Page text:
“Do you see anything wrong with my salad?”

Since we started eating healthier and lighter, we’ve also been considering where our vegetables and fruits originate. In addition to preferring meats that are pasture-raised with no antibiotics and eggs that are from free-range chickens, we’ve started incorporating organic veggies and fruits into our diet. Thus far we have liked the change; however, we are having issues with lettuce.

The first issue is that our local farmers’ market doesn’t have any vendors who offer lettuce, so we must purchase it as the store. And the options at the store aren’t great. They are overwatered and already wilted and slimy when I pick them off the shelf. It’s not ideal by any means, but it’s all we have at the moment.

I’ve struggled to keep our lettuce fresh, whether organic or not. We prefer Romaine lettuce, which I know doesn’t keep as long as other types such as iceberg lettuce, but we can’t stand iceberg lettuce. It’s like eating crunchy water. So we’ve tried to find a method to keep organic Romaine lettuce so that it lasts the longest.


I should also add that my partner despised salads until we met. I have always loved salads; even as a child I was excited when restaurants had Caesar salads so I could indulge in tasty, fancy food. But my partner avoided salads at all costs until we moved in together. Thanks to my fabulous salad making skills, I got her on board with adding the occasional side salad until she began suggesting salads on a regular basis. Nowadays we eat them several times a week.

After switching to organic, I thought we were on the right track. Until two weeks ago.

After finishing lunch, my partner texted me a video with a single question: “Do you see anything wrong with my salad?” I immediately knew it wasn’t going to be a good thing if she had sent a video, and, boy, was I right! There, in the middle of the screen, squirming slowly across a single leaf is cheese-topped and dressing-drizzled lettuce, was a single, tiny worm. On her salad. Smiling at the camera.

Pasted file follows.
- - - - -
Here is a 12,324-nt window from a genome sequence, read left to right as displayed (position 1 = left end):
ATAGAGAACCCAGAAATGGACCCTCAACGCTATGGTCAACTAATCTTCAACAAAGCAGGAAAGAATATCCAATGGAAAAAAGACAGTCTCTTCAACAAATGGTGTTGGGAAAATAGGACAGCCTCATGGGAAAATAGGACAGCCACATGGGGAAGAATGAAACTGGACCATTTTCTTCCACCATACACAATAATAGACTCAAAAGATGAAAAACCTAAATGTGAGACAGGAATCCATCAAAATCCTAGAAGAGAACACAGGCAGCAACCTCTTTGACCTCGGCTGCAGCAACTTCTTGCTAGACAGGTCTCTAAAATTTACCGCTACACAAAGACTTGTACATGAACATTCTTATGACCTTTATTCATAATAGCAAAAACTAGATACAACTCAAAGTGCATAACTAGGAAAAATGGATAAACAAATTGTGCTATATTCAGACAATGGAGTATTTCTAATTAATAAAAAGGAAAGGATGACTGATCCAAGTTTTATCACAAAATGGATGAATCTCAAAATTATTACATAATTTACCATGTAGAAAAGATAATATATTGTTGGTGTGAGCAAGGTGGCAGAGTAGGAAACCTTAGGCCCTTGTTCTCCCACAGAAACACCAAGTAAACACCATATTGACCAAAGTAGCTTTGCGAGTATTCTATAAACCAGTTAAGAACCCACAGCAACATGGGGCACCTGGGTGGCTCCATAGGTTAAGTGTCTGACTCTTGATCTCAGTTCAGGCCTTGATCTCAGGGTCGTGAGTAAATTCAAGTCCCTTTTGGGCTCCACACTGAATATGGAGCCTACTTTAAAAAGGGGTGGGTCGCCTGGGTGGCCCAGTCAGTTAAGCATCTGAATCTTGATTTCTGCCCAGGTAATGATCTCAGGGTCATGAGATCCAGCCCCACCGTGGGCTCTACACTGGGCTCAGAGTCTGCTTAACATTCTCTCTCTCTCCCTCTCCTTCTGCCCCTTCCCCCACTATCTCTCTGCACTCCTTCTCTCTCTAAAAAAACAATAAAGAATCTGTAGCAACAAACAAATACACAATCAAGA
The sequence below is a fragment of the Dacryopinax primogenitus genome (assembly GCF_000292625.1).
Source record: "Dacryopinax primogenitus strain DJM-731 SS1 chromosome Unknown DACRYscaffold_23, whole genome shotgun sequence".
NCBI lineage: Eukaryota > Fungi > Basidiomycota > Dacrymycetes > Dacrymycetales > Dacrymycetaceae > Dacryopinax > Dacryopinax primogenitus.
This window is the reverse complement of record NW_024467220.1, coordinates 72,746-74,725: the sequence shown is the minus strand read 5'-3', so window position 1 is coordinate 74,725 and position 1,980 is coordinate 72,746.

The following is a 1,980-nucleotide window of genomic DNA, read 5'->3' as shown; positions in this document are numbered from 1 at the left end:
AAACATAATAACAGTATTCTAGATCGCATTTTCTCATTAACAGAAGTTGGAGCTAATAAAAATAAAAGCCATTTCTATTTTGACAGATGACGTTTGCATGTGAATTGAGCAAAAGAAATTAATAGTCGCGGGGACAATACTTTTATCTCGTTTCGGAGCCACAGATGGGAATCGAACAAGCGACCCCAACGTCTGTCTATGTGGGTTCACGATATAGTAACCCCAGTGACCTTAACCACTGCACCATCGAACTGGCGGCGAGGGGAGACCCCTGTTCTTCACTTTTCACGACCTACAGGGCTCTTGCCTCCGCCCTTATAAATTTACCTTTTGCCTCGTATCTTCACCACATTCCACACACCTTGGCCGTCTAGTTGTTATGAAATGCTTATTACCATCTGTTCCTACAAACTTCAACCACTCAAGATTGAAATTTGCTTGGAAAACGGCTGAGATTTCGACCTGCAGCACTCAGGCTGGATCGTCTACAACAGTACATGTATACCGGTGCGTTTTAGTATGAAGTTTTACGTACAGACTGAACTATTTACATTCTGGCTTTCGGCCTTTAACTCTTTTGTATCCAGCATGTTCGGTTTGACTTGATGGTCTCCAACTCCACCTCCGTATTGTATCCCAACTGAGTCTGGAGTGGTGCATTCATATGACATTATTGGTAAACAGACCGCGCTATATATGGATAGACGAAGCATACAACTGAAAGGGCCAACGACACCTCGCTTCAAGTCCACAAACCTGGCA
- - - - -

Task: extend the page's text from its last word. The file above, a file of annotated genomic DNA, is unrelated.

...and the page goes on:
I immediately went to Google. How had this happened? I washed the lettuce by hand as soon as we got it home! I hand-dried every single piece that went into the salads. An Internet search turned up little outside of advice that it was good to get used to eating worms if you went for organic lettuce: after all, you are paying for no pesticides on the crops. Meanwhile, my partner’s boss informed her that we should wash organic lettuce at least three times before eating it to ensure we remove anything that might have hitched a ride on the way to the store. I knew there had to be a better answer than going back to pesticide-treated veggies or religiously washing our lettuce like salad zealots. Turns out I was wrong again.

At the store yesterday, I perused the organic lettuce options and was so disappointed. The leaves were all wilted and already browning. The base of the heads looked old and discolored. I was about to announce that we were going to substitute lettuce with another vegetable for future salads when I noticed the only bright green leaves on the whole shelf. It was called “Living Lettuce” and still had the roots attached to the head. After getting it home, I discovered that it was strangely paper-thin–it literally tore if the water pressure was too strong–but it wasn’t wilted or brown. The more I look at it, though, the more oddly bright it seems to be. So I have some research to do to ensure we know what we are actually eating. Either way, I gave it a good washing, leaf by leaf, and then laid them out to dry on the counter. After looking over the leaves before tearing them to fill the bowls for salads, I made a joke that I hoped this salad was better than the last once since I hadn’t washed them three times.


That’s when we saw it. As if on cue, the small shape of a tiny black and white speck came into focus on one of the torn leaves. Another worm, smaller but the same type, was on the lettuce again. I gave up. I had picked the best looking lettuce in the store, gone with my heart in wanting organic produce, and thoroughly washed it. And a bastard got through anyway. After getting over the ick factor, we debated how grossed out we were. Apparently not enough to lose our side salads and toss out the lettuce altogether. Instead, we emptied out the bowls and looked over each and every piece of lettuce before putting them back in the bowl to eat. And then ate our salads with lots of dressing.

I’m still unsure what the best solution is for our situation. I don’t want to back to pesticide-treated lettuce, and I’m not 100% sure that this issue is with organic produce only anyway. Once we get past the worms and washing  them well, I’m still trying to figure out the best way to keep them fresh. Right now I’m trying a sealed container with napkins to absorb the extra water. Who knows, maybe the worms will help keep them dry.

Do you have any advice on how to best clean and store lettuce?


4 thoughts on ““Do you see anything wrong with my salad?”

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